There are certain greats of the painting world whom the other greats consider really … great. A painter's painter, if you will. Throughout the 26 years of Juxtapoz, a few names are cited over and over... Neo Rauch, Yayoi Kusama, and, of course, Philip Guston. There are so many stages of Guston's career that are remarkable, from Abstract Expressionism to figurative works in the 1960s and 1970s. And those latter years, coinciding with a move to Woodstock, New York, percolate in styles and ideas that vibrate in so much wonderful art today; an abstraction sharpened with an acidic comic singe and politically charged protest works. His break from Abstract Expressionism was just that; a breaking of the rules, and that rule-breaking attitude is what makes him a legend today.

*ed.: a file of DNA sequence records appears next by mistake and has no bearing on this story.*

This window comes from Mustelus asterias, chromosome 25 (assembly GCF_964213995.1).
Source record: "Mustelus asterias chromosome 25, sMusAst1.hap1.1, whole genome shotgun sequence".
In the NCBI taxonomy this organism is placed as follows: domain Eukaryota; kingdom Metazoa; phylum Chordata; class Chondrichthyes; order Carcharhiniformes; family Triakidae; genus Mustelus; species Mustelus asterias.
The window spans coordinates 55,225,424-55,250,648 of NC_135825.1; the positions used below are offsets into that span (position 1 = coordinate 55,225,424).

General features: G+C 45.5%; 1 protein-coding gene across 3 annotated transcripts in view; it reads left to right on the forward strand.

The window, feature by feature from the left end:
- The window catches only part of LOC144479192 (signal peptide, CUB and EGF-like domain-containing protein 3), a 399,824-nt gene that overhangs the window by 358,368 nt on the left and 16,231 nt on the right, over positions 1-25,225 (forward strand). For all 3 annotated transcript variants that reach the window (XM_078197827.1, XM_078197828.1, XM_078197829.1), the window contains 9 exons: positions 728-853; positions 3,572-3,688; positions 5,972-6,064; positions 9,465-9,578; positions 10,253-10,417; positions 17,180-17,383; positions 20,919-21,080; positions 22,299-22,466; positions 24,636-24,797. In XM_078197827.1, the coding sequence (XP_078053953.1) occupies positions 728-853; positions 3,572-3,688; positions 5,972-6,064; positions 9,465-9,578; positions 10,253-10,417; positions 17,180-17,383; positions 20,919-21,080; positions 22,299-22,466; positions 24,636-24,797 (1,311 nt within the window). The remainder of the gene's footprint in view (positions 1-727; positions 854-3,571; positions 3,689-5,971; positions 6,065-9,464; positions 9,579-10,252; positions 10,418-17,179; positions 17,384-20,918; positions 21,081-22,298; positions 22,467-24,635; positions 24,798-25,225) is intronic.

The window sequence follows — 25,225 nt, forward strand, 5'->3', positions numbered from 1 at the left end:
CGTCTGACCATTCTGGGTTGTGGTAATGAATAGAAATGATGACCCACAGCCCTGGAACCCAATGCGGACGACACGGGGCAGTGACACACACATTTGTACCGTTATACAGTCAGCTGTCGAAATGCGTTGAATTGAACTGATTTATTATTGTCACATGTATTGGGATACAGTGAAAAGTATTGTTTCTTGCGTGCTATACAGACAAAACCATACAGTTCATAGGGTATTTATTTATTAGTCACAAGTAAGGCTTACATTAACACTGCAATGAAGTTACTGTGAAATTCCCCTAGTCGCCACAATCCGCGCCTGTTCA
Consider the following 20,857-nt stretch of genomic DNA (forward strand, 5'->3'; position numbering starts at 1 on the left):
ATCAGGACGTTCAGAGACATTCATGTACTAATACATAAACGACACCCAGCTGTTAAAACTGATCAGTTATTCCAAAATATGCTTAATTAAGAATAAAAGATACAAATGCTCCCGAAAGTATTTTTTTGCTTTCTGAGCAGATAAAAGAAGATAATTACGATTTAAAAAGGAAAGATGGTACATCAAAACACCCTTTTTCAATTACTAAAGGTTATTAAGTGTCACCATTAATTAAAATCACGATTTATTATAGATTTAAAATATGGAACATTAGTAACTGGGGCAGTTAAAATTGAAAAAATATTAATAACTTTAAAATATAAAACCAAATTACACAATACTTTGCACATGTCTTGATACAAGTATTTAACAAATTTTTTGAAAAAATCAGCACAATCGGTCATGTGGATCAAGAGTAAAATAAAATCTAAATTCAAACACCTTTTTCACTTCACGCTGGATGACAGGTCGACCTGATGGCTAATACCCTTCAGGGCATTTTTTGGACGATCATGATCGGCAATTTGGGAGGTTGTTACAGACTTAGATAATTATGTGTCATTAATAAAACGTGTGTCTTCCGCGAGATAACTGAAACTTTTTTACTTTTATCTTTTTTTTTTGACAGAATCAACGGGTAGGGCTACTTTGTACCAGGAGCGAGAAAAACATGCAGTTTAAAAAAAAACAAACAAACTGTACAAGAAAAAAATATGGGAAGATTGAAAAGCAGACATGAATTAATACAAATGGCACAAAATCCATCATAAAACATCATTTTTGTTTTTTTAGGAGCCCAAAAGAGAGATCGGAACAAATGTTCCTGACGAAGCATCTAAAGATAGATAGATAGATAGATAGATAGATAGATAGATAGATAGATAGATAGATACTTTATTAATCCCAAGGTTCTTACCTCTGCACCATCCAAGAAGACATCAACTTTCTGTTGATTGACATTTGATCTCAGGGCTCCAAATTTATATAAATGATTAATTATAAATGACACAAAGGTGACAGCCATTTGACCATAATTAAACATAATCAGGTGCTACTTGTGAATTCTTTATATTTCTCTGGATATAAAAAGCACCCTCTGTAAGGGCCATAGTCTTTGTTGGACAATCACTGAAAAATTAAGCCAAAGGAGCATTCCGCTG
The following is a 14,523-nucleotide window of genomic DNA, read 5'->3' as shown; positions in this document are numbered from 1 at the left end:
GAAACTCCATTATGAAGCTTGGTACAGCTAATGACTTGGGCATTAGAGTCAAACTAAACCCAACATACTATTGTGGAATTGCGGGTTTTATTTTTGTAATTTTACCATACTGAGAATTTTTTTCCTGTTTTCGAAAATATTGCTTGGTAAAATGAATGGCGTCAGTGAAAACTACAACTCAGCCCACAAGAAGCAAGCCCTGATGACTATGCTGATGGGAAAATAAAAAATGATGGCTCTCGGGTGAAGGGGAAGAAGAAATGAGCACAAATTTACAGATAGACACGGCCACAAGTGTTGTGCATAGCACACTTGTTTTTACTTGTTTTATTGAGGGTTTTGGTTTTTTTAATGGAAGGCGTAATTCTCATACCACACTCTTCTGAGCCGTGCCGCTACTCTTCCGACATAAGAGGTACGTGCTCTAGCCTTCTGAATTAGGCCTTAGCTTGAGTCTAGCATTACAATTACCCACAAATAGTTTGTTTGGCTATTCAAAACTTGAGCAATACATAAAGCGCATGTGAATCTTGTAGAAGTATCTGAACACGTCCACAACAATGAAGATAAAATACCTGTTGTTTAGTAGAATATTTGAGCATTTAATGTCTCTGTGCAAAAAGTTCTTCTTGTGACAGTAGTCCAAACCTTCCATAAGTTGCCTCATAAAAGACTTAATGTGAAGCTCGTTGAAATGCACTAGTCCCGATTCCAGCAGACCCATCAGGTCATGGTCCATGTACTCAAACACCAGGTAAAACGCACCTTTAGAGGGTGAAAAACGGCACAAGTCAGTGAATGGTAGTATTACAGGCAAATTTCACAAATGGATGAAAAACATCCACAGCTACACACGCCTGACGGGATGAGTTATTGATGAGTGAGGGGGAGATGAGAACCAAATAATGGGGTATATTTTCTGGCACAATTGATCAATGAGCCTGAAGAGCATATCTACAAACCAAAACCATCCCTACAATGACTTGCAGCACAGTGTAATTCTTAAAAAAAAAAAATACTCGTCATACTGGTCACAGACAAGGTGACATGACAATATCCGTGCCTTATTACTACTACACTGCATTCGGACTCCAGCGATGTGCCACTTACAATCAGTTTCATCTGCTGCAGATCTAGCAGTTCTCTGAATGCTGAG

Philip Guston Now, the first major retrospective of Guston's work in over 15 years, and previously scheduled to open at the National Gallery of Art this summer, is accompanied by a Who's Who catalog of contemporary artists and critics, exuding praise for the great painter. Artists like Trenton Doyle Hancock, William Kentridge, Dana Schutz, Amy Sillman, Art Spiegelman, all museum artists in their own right, attribute Guston with flaunting the rules of what the artist can do with their brush. The idea that a painter of Guston's ilk had to convince critics that a move to more figuration wasn’t career suicide seems almost abstract to a reader today, now that figuration has gained momentum in contemporary art over recent decades. The Philip Guston Now catalog is a rousing and reverential guide to understanding the evolution of a painter and why he deeply resonates with such an illustrious audience of artists and patrons today. 

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